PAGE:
• Sit with coworkers at lunch. Choose people you don't speak to often.
    • Try taking a new course or class. Look to local community colleges or a lifelong learning center.
    • Chat up a random stranger. This can be done anywhere (e.g. grocery store, hardware store, restaurant, in line at the bank).

Preventing Brain Injuries

  1. Get physical exercise most days. Studies have shown that walking 45 minutes a day created positive brain activity. This brain activity helps the neurons of the brain survive. Scientists believe it’s related to the influx of additional oxygen during the exercise. Further studies have shown executive level skills like planning and scheduling were also improved by the walking program. Additionally, the actual size of the brain, particularly the frontal lobe where cognition occurs, increases with exercise.
    • Add some weight to your walks. Some research has shown that a small amount of weight has significant positive effect on brain health. Put on ankle weights before the next walk for a mental health boost.
    • Work in the garden.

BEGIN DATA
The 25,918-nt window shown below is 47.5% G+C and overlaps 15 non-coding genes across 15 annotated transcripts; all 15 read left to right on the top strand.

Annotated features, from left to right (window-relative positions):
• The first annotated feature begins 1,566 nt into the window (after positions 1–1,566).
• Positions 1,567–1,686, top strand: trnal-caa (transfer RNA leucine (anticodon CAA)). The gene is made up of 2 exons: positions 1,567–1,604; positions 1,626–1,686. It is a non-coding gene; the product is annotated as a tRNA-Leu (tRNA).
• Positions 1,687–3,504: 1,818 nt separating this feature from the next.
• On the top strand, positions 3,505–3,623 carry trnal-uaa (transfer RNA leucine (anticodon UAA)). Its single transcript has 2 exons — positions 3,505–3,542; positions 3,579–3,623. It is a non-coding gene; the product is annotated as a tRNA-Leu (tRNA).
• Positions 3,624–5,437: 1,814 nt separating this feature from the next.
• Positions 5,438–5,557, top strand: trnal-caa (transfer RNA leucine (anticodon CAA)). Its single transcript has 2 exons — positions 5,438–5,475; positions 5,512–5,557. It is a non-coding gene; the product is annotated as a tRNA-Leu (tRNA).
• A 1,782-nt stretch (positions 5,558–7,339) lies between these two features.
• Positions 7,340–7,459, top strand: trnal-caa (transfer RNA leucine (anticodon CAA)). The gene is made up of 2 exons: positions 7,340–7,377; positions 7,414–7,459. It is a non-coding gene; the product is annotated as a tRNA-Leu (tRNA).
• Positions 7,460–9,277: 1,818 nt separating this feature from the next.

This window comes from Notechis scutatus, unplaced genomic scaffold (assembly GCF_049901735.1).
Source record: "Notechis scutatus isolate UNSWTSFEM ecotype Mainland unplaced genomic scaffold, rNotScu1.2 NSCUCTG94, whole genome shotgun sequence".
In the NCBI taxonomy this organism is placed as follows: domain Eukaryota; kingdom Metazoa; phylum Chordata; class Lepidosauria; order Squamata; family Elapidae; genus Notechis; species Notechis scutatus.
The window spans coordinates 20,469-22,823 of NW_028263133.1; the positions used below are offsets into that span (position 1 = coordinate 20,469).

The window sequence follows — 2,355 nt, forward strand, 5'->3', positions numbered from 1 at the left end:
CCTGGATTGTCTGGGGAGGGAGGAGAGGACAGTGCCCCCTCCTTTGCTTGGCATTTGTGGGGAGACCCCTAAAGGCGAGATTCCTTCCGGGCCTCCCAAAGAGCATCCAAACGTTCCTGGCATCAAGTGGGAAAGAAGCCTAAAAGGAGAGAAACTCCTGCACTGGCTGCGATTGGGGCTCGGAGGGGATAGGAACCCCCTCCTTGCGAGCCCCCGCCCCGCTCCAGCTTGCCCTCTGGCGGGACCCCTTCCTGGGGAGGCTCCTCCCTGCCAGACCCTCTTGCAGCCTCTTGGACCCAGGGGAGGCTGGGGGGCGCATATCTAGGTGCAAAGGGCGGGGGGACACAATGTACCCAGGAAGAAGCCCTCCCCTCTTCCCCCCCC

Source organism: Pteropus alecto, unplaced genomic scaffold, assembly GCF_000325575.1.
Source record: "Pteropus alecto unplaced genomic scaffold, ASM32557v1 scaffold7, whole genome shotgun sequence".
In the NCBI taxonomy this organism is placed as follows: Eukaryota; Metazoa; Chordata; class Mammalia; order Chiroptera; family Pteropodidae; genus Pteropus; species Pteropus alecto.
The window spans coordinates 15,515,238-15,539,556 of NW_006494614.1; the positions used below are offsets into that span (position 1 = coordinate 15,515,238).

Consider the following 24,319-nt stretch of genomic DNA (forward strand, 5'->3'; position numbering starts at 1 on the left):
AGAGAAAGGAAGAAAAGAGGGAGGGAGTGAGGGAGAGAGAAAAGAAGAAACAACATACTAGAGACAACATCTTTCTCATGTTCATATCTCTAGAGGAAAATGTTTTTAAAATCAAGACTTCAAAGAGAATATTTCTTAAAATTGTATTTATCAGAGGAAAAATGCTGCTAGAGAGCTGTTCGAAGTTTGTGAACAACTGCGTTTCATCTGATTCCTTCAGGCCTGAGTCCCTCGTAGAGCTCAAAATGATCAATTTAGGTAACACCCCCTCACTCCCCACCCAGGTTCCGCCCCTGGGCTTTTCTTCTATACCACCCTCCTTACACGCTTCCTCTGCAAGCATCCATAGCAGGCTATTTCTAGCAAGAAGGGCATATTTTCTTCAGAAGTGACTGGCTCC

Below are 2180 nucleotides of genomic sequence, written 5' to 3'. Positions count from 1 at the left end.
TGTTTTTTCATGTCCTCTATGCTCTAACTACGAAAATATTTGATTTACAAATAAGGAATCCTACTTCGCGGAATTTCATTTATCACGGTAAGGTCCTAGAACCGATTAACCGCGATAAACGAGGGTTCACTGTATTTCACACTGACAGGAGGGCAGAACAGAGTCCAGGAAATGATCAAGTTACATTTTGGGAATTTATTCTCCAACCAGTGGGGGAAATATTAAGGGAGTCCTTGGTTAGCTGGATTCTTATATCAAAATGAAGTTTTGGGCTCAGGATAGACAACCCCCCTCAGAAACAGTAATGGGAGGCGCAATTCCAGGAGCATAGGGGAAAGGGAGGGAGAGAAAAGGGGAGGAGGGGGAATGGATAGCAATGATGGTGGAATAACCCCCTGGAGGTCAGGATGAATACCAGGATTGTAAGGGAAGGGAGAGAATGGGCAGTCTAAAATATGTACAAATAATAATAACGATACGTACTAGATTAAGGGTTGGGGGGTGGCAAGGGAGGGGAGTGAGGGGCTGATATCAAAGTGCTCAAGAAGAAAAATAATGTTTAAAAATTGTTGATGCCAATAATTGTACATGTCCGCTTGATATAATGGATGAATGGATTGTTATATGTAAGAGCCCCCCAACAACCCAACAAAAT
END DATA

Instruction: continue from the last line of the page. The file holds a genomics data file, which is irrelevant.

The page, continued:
• Leisurely swim a few laps.
    • Clean the house from top to bottom.
    • Rake some leaves.
  2. Add mental demands to the exercise. Studies have shown that exercise that requires some mental steps has greater boosts in mental health. Something that requires coordination like an aerobics class engages both the muscles and the mind. A team-building obstacle course provides an outlet for not just the physical activity, but also strategy. The key is that simple physical exercise has less of an impact on mental health than exercise including mental demands.
    • Try counting your steps during a run.
    • Add up the total weight lifted when doing strength exercises (e.g. 3 reps of 20lbs would be 60lbs).
    • Sign up for an instructor led class that will challenge you to memorize a routine.
  3. Practice balance exercises. Improving coordination and balance is a sure-fire way to avoid potential head injuries related to poor mental health and degraded mental cognition. By practicing something like Tai Chi, the muscles used to balance are strengthened and stabilized, and there is less chance of falling or head injury.